Bring On The Pollinators!
Butterflies, bees and other pollinators help to keep our fields, parks and gardens in bloom—and food on our plates. Here’s how we can all help to save these essential creatures.
It all started with butterflies. More than 15 years ago, Sylvie Chantecaille was in her garden in eastern Long Island and noticed that the monarch butterflies that swept through her bloom-filled yard each year had nearly vanished. This realization led her on a mission to discover the impact of toxic pesticides and climate change on these fragile pollinators, and the launch of our first philanthropy collection, Les Papillons.
All these years later, protecting butterflies, bees and other pollinators remains a top priority for Chantecaille, as we continue to recognize the outsized role that they play in our ecosystem renewal. These industrious creatures support the regeneration of more than 85% of flowering plants, including food crops—or 1 in 3 bites of food on our plates. But they are all highly sensitive to habitat loss, toxic pesticides and climate change, and have been declining at alarming rates. Butterflies and bees need access to pollinator-friendly gardens and landscapes to survive—and, in turn, will keep these landscapes thriving.
Left to right: California habitat kits; a hedgerow to increase habitat connectivity; a wildflower field. Photos courtesy of the Xerces Society.
Bringing Back Pollinator-Friendly Habitat
In a year when restoring health and balance to our planet is a priority, we are once again bringing attention to the power of these fragile yet transformational pollinators with our Butterfly Lip Chic, in honor of the Xerces Society. A nonprofit based in Portland, Oregon (who we first teamed up with on our Philanthropy Cheek Shade in Bee), the Xerces Society is dedicated to conserving invertebrates and their habitat. They have successfully revitalized more than 2.5 million acres of land for butterflies and other pollinators.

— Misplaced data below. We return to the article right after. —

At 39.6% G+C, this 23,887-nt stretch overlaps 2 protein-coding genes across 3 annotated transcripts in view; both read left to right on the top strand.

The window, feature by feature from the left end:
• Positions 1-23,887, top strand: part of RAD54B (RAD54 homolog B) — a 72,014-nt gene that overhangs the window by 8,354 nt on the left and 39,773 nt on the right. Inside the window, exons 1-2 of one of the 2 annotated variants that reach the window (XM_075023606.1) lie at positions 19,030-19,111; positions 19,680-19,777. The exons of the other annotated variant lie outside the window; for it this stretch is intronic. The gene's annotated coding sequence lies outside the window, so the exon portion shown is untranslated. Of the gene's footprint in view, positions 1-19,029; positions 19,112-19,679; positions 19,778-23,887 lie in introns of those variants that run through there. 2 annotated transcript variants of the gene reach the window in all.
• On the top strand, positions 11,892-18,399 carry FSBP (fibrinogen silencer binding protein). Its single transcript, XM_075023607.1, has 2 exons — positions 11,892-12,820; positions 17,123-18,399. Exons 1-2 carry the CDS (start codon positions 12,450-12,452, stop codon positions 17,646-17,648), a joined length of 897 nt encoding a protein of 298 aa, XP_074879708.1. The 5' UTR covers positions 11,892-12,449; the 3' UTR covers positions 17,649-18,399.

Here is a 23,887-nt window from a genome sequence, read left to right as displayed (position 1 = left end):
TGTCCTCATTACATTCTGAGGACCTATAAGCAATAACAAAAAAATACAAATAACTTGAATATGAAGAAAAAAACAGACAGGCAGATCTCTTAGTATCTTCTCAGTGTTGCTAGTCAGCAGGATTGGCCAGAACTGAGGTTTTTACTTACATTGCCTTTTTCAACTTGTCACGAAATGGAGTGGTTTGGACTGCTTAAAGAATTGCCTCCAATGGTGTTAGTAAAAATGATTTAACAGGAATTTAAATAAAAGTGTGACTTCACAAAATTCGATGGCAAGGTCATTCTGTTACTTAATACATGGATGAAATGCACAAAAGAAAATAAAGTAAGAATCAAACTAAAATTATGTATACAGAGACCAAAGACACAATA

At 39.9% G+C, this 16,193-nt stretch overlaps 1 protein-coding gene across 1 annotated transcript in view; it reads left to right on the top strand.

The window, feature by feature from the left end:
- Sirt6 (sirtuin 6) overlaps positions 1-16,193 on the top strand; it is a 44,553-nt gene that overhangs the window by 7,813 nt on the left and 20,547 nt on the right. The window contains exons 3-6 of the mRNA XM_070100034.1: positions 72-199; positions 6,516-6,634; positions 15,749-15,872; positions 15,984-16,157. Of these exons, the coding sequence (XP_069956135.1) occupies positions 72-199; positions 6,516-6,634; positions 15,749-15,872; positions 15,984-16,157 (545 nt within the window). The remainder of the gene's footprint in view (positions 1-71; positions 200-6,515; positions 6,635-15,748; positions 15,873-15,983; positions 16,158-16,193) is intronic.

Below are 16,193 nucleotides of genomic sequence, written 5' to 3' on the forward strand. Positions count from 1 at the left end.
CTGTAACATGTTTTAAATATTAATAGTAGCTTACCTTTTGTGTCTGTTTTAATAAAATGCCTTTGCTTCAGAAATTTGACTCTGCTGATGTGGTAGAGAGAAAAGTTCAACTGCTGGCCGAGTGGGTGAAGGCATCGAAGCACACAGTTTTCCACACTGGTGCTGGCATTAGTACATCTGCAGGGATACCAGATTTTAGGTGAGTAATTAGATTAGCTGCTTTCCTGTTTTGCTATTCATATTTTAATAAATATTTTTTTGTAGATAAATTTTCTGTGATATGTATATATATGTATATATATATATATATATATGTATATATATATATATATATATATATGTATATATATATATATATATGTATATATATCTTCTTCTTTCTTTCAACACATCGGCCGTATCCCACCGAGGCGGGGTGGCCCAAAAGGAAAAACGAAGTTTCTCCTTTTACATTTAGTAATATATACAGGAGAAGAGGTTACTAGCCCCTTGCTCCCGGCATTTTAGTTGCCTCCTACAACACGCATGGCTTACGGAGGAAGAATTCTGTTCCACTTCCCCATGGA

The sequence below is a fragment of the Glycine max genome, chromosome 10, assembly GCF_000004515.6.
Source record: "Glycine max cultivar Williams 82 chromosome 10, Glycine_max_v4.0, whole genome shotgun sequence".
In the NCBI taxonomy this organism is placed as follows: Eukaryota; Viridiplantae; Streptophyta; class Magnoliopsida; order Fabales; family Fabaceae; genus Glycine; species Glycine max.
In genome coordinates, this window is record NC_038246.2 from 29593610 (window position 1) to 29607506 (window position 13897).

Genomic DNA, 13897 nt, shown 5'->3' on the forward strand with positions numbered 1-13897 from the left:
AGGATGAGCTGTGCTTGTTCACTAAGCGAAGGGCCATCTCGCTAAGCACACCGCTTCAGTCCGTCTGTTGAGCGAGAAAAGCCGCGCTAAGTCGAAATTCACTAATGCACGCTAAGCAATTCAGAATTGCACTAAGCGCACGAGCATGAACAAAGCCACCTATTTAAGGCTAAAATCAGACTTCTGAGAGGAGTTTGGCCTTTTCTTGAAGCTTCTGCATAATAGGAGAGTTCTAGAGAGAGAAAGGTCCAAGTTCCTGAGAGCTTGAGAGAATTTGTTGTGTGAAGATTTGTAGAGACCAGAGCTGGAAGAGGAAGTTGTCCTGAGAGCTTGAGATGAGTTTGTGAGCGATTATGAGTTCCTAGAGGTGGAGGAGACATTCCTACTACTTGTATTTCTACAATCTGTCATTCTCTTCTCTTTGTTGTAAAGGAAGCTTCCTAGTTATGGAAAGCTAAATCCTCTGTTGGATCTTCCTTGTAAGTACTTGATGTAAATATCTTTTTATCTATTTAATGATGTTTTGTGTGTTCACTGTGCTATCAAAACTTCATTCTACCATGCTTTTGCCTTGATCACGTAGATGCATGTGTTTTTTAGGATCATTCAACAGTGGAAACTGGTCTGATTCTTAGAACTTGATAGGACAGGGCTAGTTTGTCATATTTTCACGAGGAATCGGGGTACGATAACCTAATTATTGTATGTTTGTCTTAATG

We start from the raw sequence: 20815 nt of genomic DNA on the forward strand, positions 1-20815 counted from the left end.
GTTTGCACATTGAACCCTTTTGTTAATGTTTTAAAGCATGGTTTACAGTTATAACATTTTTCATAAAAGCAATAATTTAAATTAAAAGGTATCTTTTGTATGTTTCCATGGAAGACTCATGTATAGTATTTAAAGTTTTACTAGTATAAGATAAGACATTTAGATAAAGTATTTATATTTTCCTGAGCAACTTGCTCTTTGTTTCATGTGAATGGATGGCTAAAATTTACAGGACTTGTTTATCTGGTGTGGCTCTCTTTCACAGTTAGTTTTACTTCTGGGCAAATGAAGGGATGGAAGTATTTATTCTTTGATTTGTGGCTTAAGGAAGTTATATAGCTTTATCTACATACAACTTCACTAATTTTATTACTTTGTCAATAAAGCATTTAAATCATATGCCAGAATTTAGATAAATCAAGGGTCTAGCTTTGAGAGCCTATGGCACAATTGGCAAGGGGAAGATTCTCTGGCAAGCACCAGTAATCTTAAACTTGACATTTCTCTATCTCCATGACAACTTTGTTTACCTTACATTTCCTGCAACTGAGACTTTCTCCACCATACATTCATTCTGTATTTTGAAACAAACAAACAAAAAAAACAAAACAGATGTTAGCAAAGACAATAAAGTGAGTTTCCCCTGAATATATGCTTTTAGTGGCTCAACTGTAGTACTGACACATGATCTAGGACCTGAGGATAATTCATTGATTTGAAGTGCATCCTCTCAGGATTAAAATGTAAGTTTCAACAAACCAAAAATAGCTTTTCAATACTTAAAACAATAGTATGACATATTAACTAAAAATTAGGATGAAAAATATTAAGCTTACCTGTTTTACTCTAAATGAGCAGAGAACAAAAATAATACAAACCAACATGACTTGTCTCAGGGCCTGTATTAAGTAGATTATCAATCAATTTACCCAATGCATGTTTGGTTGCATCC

One of Xerces’ most successful conservation strategies has been to create pollinator “corridors” across farms, roads and natural areas so that butterflies, bees, and other invertebrates—who are typically too small to fly long distances—have waystations in which to rest, reproduce, feed or pollinate. These corridors are created by planting “habitat kits,” climate-adapted native plants that are used strategically in areas where pollinator resilience is critical—especially around cropland, explains Angela Laws, an endangered species conservation biologist on Xerces’ team. Chantecaille will be making a donation to support the restoration of more than 40 acres of habitat in California’s Central Valley, the source of a quarter of our nation’s food.
“Even a small garden can make a difference—you will soon see a variety of wild bees and butterflies visiting!”
The habitat kits we’re investing in incorporate a mix of drought-tolerant native shrubs and flowering plants such as toyon, ceanothus, and buttonbush. Some of these kits can be used to create hedgerows to plant alongside farmland, while other kits are earmarked for restoring natural areas like grasslands or wildflower meadows with plants including coyote mint, pacific aster, goldenrod and milkweed—the host plant for monarch butterflies. Each kit is tailored to the region in which it is planted, taking into account future climate shifts to help pollinators adapt and move across the landscape.
Left to right: A sign from Xerces’ “Bring Back the Pollinators” campaign; butterflies. Photos courtesy of the Xerces Society.How Everyone Can Support Pollinators
You don’t have to live near a farm to have an impact on the survival of our pollinator population. Anyone with a backyard, windowsill, or access to a community garden can help by planting pollinator-friendly plants and protecting them from toxic pesticides. “Individual action can definitely make a difference when it comes to pollinator conservation,” Laws says. To learn more about how you can help, join Xerces’ Bring Back the Pollinators campaign. And for intel on region-specific resources and what pollinator-friendly plants will thrive in your area, visit their resource-rich Pollinator Conservation Resource Center.
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